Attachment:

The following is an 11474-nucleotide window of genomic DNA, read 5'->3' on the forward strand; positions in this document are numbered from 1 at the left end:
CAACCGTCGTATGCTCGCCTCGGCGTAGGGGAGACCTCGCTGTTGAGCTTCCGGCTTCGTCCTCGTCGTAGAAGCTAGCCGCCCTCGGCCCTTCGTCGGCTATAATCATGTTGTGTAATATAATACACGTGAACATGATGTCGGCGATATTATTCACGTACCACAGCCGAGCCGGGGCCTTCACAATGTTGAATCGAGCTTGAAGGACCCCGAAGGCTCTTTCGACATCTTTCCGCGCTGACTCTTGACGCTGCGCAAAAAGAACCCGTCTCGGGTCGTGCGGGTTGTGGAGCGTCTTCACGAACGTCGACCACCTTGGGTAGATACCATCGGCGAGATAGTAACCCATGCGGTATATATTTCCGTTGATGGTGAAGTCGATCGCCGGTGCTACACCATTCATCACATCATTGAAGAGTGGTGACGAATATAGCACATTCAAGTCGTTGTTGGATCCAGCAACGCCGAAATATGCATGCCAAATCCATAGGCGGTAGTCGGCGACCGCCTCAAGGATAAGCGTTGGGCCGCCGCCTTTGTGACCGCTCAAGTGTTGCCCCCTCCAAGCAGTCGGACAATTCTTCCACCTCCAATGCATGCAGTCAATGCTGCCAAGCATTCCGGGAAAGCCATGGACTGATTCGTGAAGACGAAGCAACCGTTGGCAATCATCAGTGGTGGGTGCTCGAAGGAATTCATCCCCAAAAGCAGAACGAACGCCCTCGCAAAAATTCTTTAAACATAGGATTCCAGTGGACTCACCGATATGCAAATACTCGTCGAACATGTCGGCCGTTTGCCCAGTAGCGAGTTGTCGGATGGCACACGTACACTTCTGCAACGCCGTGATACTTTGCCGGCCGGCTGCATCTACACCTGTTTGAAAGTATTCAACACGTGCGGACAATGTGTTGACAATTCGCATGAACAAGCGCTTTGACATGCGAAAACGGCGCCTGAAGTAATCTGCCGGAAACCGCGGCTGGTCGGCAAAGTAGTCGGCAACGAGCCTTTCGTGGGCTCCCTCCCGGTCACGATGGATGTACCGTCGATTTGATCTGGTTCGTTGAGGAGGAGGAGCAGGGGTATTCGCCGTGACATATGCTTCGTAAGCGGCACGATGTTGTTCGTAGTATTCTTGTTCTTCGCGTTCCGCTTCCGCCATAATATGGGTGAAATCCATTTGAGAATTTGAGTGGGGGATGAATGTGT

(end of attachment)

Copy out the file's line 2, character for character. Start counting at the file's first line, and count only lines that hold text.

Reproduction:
CAACCGTCGTATGCTCGCCTCGGCGTAGGGGAGACCTCGCTGTTGAGCTTCCGGCTTCGTCCTCGTCGTAGAAGCTAGCCGCCCTCGGCCCTTCGTCGGCTATAATCATGTTGTGTAATATAATACACGTGAACATGATGTCGGCGATATTATTCACGTACCACAGCCGAGCCGGGGCCTTCACAATGTTGAATCGAGCTTGAAGGACCCCGAAGGCTCTTTCGACATCTTTCCGCGCTGACTCTTGACGCTGCGCAAAAAGAACCCGTCTCGGGTCGTGCGGGTTGTGGAGCGTCTTCACGAACGTCGACCACCTTGGGTAGATACCATCGGCGAGATAGTAACCCATGCGGTATATATTTCCGTTGATGGTGAAGTCGATCGCCGGTGCTACACCATTCATCACATCATTGAAGAGTGGTGACGAATATAGCACATTCAAGTCGTTGTTGGATCCAGCAACGCCGAAATATGCATGCCAAATCCATAGGCGGTAGTCGGCGACCGCCTCAAGGATAAGCGTTGGGCCGCCGCCTTTGTGACCGCTCAAGTGTTGCCCCCTCCAAGCAGTCGGACAATTCTTCCACCTCCAATGCATGCAGTCAATGCTGCCAAGCATTCCGGGAAAGCCATGGACTGATTCGTGAAGACGAAGCAACCGTTGGCAATCATCAGTGGTGGGTGCTCGAAGGAATTCATCCCCAAAAGCAGAACGAACGCCCTCGCAAAAATTCTTTAAACATAGGATTCCAGTGGACTCACCGATATGCAAATACTCGTCGAACATGTCGGCCGTTTGCCCAGTAGCGAGTTGTCGGATGGCACACGTACACTTCTGCAACGCCGTGATACTTTGCCGGCCGGCTGCATCTACACCTGTTTGAAAGTATTCAACACGTGCGGACAATGTGTTGACAATTCGCATGAACAAGCGCTTTGACATGCGAAAACGGCGCCTGAAGTAATCTGCCGGAAACCGCGGCTGGTCGGCAAAGTAGTCGGCAACGAGCCTTTCGTGGGCTCCCTCCCGGTCACGATGGATGTACCGTCGATTTGATCTGGTTCGTTGAGGAGGAGGAGCAGGGGTATTCGCCGTGACATATGCTTCGTAAGCGGCACGATGTTGTTCGTAGTATTCTTGTTCTTCGCGTTCCGCTTCCGCCATAATATGGGTGAAATCCATTTGAGAATTTGAGTGGGGGATGAATGTGT